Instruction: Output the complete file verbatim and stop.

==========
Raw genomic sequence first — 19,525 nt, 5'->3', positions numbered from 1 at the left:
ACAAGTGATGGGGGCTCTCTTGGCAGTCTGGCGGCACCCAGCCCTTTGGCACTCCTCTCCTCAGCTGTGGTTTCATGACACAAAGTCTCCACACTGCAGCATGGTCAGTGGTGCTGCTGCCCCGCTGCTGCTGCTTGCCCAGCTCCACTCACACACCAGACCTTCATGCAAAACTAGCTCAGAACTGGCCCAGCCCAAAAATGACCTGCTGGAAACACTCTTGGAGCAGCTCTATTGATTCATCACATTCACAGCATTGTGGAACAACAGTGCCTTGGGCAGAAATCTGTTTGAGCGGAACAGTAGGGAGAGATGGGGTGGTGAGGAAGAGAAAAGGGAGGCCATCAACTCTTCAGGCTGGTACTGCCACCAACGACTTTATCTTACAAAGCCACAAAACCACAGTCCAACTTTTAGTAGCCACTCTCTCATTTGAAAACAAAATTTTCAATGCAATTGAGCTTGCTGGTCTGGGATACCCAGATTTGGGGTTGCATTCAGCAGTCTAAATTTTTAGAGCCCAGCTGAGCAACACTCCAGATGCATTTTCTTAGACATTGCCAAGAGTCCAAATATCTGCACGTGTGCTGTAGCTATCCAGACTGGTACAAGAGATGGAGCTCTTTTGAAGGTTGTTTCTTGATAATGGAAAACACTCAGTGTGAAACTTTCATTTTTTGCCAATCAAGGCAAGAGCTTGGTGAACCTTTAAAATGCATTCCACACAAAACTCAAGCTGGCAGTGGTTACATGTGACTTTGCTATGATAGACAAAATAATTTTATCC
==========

Raw genomic sequence first — 19,525 nt, 5'->3', positions numbered from 1 at the left:
ACAAGTGATGGGGGCTCTCTTGGCAGTCTGGCGGCACCCAGCCCTTTGGCACTCCTCTCCTCAGCTGTGGTTTCATGACACAAAGTCTCCACACTGCAGCATGGTCAGTGGTGCTGCTGCCCCGCTGCTGCTGCTTGCCCAGCTCCACTCACACACCAGACCTTCATGCAAAACTAGCTCAGAACTGGCCCAGCCCAAAAATGACCTGCTGGAAACACTCTTGGAGCAGCTCTATTGATTCATCACATTCACAGCATTGTGGAACAACAGTGCCTTGGGCAGAAATCTGTTTGAGCGGAACAGTAGGGAGAGATGGGGTGGTGAGGAAGAGAAAAGGGAGGCCATCAACTCTTCAGGCTGGTACTGCCACCAACGACTTTATCTTACAAAGCCACAAAACCACAGTCCAACTTTTAGTAGCCACTCTCTCATTTGAAAACAAAATTTTCAATGCAATTGAGCTTGCTGGTCTGGGATACCCAGATTTGGGGTTGCATTCAGCAGTCTAAATTTTTAGAGCCCAGCTGAGCAACACTCCAGATGCATTTTCTTAGACATTGCCAAGAGTCCAAATATCTGCACGTGTGCTGTAGCTATCCAGACTGGTACAAGAGATGGAGCTCTTTTGAAGGTTGTTTCTTGATAATGGAAAACACTCAGTGTGAAACTTTCATTTTTTGCCAATCAAGGCAAGAGCTTGGTGAACCTTTAAAATGCATTCCACACAAAACTCAAGCTGGCAGTGGTTACATGTGACTTTGCTATGATAGACAAAATAATTTTATCC